• I like Top Rank president
Sugar Ray Robinson was not close to being the best pound-for-pound fighter of all-time. I think many make excuses for every fight in which Robinson or Joe Louis would lose. At age 30 Robinson only managed a decision over a fighter with a record of 7-24. Duran (when properly conditioned, Sugar Ray Leonard, Marvelous Marvin Hagler, and Carlos Monzon, among others, would have beaten Robinson given that he was beaten twice by Paul Pender.
Thanks, Hugh. I needed a great laugh. It's been a rough couple of days. Pound-for-pound stuff is only an opinion that can not be proven, and you're certainly entitled to yours. I don't think you've looked too closely at Robinson's accomplishments, though. He was almost 40 years old when he lost to Pender and it was a split decision. That was at least five years after his prime. Do you know he started his career 128-1? Do you know how many world champions he beat? Do you know how many Hall of Famers he beat? If you don't consider this list: Henry Armstrong, Kid Gavilan, Carmen Basilio, Jake LaMotta, Rocky Graziano, Gene Fullmer and Fritzie Zivic. Those seven men might be 1 through 7 the best fighters in the world today if they were fighting, and Robinson beat several of them multiple times. Do you know that in a series the Associated Press did at the end of the previous century, a panel of boxing experts chose Robinson as the best welterweight AND the best middleweight of the 20th century? Robinson lapped the field so far, it's not even funny. There's no one even close to him. Even Sugar Ray Leonard would tell you that Robinson was by far the best.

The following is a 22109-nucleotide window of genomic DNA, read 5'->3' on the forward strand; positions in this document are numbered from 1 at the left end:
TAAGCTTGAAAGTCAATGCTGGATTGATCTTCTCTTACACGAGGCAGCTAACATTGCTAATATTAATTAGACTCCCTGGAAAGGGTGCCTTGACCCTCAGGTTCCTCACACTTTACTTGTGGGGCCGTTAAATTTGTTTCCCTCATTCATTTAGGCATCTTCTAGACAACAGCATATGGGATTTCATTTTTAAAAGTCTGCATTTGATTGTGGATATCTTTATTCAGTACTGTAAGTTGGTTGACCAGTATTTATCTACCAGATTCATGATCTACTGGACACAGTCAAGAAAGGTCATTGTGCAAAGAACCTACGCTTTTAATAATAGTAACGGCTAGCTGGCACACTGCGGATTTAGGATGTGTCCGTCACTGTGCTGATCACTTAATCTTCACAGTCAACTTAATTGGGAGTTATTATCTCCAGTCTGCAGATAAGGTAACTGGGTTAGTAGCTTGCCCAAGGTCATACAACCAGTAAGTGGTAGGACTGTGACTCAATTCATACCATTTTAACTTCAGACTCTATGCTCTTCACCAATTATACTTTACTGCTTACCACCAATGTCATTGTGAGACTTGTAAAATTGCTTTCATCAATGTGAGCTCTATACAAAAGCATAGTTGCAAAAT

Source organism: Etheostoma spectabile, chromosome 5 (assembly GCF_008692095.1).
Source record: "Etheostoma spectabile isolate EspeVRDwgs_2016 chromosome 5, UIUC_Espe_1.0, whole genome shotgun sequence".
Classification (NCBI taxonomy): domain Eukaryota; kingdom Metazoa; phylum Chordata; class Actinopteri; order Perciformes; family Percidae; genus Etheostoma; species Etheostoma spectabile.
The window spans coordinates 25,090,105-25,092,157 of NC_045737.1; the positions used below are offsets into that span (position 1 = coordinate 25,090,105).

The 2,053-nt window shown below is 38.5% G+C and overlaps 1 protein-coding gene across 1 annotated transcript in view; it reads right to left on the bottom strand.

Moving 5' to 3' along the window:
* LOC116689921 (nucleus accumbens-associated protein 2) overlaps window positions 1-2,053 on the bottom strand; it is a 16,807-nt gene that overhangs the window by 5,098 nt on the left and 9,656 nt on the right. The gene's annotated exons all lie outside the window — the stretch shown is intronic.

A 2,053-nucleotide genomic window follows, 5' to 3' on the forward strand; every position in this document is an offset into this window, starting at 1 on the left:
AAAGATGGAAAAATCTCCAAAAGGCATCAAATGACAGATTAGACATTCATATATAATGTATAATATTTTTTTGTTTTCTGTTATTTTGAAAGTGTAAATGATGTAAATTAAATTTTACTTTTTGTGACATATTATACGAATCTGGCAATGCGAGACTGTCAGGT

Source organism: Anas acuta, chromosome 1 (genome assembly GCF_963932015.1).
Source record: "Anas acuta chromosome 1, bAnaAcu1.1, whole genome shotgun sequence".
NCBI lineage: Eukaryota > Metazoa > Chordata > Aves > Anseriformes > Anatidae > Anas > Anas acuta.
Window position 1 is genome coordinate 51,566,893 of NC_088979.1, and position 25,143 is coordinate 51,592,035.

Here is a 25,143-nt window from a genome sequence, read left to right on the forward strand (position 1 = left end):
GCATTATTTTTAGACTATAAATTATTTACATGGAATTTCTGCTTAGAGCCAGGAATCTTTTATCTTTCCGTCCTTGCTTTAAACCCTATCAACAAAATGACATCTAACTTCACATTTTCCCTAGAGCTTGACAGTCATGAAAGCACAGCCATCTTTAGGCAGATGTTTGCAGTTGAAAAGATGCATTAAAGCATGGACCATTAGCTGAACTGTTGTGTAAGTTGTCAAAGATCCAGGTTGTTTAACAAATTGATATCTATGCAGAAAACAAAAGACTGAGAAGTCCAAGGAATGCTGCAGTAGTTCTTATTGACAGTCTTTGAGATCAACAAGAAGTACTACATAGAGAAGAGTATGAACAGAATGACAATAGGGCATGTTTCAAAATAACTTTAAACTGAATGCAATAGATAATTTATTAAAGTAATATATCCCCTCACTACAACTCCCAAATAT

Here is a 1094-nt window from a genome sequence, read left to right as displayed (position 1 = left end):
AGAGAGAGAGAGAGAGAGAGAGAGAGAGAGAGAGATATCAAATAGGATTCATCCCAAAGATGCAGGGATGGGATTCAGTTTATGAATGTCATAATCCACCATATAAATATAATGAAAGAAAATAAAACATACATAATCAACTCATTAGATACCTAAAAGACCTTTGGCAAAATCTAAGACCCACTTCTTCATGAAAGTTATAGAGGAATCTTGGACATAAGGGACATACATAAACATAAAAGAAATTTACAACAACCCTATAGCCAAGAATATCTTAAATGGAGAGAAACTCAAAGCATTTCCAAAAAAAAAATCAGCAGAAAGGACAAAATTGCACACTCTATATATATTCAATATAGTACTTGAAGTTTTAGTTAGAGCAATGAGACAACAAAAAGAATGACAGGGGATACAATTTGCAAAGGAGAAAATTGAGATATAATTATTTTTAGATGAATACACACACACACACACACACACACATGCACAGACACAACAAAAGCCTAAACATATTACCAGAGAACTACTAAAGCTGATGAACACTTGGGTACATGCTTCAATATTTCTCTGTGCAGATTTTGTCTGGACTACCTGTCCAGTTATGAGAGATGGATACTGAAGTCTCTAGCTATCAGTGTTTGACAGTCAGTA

As a boxing fan and insider for more than 40 years, I get aggravated when the overmatched, underdog fighter gets the blame for a stinker of a fight against an anointed boxing hero, and in the case of Nonito Donaire against Omar Narvaez, a pound-for-pound fighter. Wasn't it Donaire's mandate to show us why he's rated so highly? Or did he just want Narvaez to drop his hands and let him punch himself out? If Donaire would've gone to the body more he could've gotten Narvaez to drop his shell, but then he would've had to risk Narvaez countering him to the head. Then we hear from Donaire that Narvaez didn't want to fight. No, it was Donaire's responsibility as one of the top fighters in the world to adapt and overcome this mismatch that they set up for him to look good, but because of Narvaez's defense, he couldn't get it done. So he should blame himself, not his opponent, and so should we.
Robert C. Jackson
There is a lot of truth in what you're saying, though I'm not totally on your side, Robert. I did say after the fight that I thought Donaire diminished a bit in my eyes because of his performance. I think it's fair to question how good Donaire really is in light of the points you make. Since he couldn't find a way to break through the guard, perhaps he's not as good as we thought. I think that is a fair assessment. But the blame for the fight is another matter entirely and the lack of action rests solely on Narvaez's shoulders. I know why he fought as he did – he would have been knocked out had he done otherwise – but it is still his fault for the lack of action.
"Glen Johnson has seen almost everything in boxing. He's always there and he's always in great condition. He's faced all the great boxers: [Roy] Jones, [Antonio] Tarver, [Chad] Dawson twice. He even fought [Bernard] Hopkins in the beginning and he looked good, even if he lost it. I can say by far that he is the best opponent [I've faced], with the best credibility. His resume speaks for itself, so for me, it's a major step up." – Lucian Bute, the IBF super middleweight champion, discussing his opponent on Saturday, Glen Johnson.